Zipped files take up less storage space and can be transferred much faster when compared to their uncompressed versions. Another aspect is that you may be compressing documents that contain sensitive data. In this case, it is advisable to password-protect your files so that you can protect them from prying eyes, especially, if your Mac is used by multiple users. There are multiple ways in which you can password-protect zipped files on your Mac.
In this post, we’ll demonstrate some of the best in which you can password-protect or encrypt zip files on your Mac. With the methods mentioned below, you can password-protect zipped files containing documents, photos, audio, video, or any other type of file.
Why Zip Files On Mac With Password?
Some files or folders such as photos, official documents, videos, etc are not to be accessed by every user who uses your Mac. In this case, merely compressing files won’t suffice. By putting your zipped files behind a password, you can restrain their access. This means only you or the other user who has the password will be able to access files.
How To Password Protect Compressed Zip Files on Mac
Method No. 1 – Using Terminal
If it’s just about zipping a file for transfer or emailing purposes where data protection isn’t required, you can use the steps mentioned in this post to zip files on Mac.
But, if you regularly archive files with sensitive data, compressing files with passwords can be a life savior. Your Terminal can help you with both zipping files as well as password-protect zipped files on Mac. Even though it requires a few lines of commands, you can directly copy-paste commands and follow the steps –
Step 1: Open Terminal by going to Finder > Utilities and then click on Terminal.
Step 2: When the Terminal opens, go to the folder whose contents you want to zip and password-protect.
Step 3: Here we are going to use the cd command to move the Terminal to the folder where the contents are placed. To do that first, type cd “path of the file”. To get the path of the file, right-click on the intended folder and click on Get Info. Copy the path from the Where section and paste it in the inverted commas as shown in the example below.
Example – admin$ cd “/Users/admin/Desktop”
Step 4: In the next line, enter the command zip -er “FILENAME.zip”. In this command replace the FILENAME with the name of the file. Here add a space after .zip and then, in the second argument, pass the name of the target file.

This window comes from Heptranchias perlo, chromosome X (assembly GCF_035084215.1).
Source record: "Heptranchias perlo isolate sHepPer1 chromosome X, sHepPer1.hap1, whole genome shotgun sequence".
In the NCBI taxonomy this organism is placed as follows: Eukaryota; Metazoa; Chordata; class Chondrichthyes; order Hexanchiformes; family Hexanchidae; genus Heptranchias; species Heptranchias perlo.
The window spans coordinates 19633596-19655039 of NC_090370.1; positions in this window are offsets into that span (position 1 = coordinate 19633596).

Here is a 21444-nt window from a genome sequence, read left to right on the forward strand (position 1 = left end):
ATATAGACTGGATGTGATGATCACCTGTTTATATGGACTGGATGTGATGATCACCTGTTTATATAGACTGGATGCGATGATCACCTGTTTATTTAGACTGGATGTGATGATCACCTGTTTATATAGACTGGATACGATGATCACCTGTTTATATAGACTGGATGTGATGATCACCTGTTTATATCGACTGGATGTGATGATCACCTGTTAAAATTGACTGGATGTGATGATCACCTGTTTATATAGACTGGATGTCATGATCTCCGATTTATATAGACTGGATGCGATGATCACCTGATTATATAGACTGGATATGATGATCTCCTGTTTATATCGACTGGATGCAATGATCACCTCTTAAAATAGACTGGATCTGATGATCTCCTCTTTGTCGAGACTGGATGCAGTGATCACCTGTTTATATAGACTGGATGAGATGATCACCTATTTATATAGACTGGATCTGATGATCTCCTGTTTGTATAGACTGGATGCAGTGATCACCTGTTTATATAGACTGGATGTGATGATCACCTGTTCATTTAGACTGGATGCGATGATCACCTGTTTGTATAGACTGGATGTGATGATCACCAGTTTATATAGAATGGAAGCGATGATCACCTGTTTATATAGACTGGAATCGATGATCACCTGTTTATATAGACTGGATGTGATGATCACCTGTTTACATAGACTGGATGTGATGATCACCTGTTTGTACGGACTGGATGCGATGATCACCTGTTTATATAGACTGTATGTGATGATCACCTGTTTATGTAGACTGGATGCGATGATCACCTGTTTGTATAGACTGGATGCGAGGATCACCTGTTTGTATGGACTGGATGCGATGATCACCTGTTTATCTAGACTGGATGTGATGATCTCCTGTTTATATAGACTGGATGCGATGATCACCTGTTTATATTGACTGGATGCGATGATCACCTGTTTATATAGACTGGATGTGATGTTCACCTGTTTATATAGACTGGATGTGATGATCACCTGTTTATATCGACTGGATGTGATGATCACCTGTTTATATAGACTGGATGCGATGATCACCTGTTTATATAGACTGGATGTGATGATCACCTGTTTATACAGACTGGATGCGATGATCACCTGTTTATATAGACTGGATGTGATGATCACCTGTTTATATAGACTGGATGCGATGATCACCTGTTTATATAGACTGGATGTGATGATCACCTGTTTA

Press the Return or Enter key to move to the next step.
Step 5: If you have followed the steps correctly, you will be asked to enter and verify the password. Enter the password twice.
You will see that a zipped file will be created and when you will try to extract it it will ask for a password.
Method No 2. – Use A Third Party Utility
To compress and encrypt zip files quickly and in a hassle-free manner, you can use a tool like Archiver. It has a clean and easy-to-understand drag-and-drop interface where you can drag any folder or file into the app. Next, you can click on a single button to create an archive. To password-protect or even archive files using Archiver, follow the steps below –
- Download, run, and install Archiver
- Head to the location whose files or folder you want to archive and password-protect.
- Drag the file or folder into the Archiver window.
- Choose the archive format. In our case, we’ll select ZIP.
- Under Compression Level, click on the checkbox next to Encrypt.
- Set a password.
- Click on Archive from the bottom right-hand side of the screen.
Another tool that is equally easy to use and that can help you with both compressing as well as password-protecting files is BetterZip. One of the best aspects of this tool is that it can even help in repairing corrupt zip files too.
Zip Files With Passwords and Keep Compressed Data Safe
After going through this post, you can easily compress and password-protect files on your Mac and keep your data safe from being exploited. Found this post helpful? Do let us know in the comments section below. For more such content, keep reading WeTheGeek.